The lightweighting project is expected to reduce the average weight of the Arla two-pint milk bottle from 25g to 20g and deliver a carbon saving of up to 16,000 tonnes.
This compares to a carbon saving of 4000 tonnes that Arla has achieved through lightweighting since 2007.
Arla is currently working with its packaging suppliers to meet the latest target. Richard Taplin, packaging manager at Arla, told this publication that production of the new super light weight bottles is expected to begin later on this year.
But before full-scale production begins, trials have to be completed. Taplin said: “The challenge a project of this scale presents is ensuring the compatibility of the new super light-weight bottles for use within our existing supply chain and we are commencing a trial programme shortly.”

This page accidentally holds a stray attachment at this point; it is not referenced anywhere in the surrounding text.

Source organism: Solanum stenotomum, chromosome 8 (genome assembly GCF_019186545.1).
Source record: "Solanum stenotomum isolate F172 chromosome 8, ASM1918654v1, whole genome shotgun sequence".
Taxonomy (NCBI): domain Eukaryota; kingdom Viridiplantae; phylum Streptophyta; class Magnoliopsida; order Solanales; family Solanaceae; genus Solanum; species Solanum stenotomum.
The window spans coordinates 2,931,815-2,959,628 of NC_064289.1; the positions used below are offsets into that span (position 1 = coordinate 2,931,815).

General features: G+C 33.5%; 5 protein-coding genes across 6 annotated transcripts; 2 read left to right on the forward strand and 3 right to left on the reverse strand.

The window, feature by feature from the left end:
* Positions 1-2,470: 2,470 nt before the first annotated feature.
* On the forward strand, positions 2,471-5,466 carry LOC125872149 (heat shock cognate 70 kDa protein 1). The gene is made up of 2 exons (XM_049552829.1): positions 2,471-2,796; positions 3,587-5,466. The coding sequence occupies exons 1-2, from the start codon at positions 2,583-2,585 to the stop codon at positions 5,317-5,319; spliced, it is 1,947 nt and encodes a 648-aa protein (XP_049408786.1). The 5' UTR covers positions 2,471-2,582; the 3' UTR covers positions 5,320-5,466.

In addition to the lightweighting work, Arla has been actively adding recycled materials to its milk bottles to meet UK government targets set out in the Milk Roadmap. The company has upped its use of recycled-HDPE in its milk bottles to 15 per cent – exceeding the Milk Roadmap target of 10 per cent by 2010.
This packaging work is specific to the UK because its milk market is unusual in being dominated by HDPE but the projects are part of a broader company effort to improve its environmental impact.
For example, in the UK the company is building a billion-litre fresh milk processing facility in Aylesbury that is planned to be a zero carbon facility.
Explaining the long-term environmental goals, Arla’s UK supply chain director Lars Dalsgaard said: “In December we announced that we are targeting a 34 per cent reduction in CO2 emissions from our operations by 2020 and ensuring that we have the most environmentally-sustainable packaging portfolio possible will play a key role in us delivering this target.”